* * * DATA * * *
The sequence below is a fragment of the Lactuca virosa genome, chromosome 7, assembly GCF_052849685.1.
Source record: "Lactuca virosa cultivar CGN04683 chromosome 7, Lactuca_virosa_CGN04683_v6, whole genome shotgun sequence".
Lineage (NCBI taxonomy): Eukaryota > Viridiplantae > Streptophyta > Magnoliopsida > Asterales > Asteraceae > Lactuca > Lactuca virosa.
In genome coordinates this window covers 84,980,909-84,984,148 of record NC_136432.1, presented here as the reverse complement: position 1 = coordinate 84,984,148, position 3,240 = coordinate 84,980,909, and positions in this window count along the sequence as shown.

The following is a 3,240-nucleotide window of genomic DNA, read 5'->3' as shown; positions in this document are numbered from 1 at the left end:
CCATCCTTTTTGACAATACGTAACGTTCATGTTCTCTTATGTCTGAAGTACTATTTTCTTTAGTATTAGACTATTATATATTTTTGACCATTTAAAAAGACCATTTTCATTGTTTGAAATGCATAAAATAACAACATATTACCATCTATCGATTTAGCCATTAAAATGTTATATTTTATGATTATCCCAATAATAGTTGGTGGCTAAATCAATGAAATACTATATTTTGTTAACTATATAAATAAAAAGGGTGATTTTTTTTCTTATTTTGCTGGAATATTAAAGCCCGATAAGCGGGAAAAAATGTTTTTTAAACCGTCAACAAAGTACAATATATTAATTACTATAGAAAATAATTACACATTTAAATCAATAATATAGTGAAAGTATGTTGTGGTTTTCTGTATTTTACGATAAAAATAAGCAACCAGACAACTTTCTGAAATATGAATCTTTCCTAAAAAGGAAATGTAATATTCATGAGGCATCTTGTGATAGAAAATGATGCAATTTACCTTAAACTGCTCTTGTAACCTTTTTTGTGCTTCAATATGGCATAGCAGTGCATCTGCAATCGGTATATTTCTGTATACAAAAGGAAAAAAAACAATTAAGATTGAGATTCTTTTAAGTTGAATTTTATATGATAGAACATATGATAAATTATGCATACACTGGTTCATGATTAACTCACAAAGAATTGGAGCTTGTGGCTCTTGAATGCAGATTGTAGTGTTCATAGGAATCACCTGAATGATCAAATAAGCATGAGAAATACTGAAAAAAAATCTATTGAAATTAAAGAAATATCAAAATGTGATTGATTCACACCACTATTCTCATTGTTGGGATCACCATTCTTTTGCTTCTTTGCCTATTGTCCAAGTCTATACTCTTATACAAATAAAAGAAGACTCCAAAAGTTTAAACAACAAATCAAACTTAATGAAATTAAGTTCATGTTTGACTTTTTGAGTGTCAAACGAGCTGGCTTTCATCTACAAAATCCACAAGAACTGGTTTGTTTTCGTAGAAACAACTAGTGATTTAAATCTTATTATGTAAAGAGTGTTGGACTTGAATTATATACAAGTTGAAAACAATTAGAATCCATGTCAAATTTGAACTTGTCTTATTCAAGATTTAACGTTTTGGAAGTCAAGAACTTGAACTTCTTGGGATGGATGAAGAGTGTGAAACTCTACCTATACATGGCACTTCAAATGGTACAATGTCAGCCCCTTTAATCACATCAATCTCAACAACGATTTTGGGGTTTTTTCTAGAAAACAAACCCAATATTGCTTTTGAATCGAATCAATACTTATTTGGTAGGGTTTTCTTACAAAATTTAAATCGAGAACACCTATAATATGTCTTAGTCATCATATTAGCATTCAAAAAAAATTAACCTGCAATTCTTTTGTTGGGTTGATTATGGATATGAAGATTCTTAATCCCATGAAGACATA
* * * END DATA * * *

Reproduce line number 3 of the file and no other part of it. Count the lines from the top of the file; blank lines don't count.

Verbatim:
Lineage (NCBI taxonomy): Eukaryota > Viridiplantae > Streptophyta > Magnoliopsida > Asterales > Asteraceae > Lactuca > Lactuca virosa.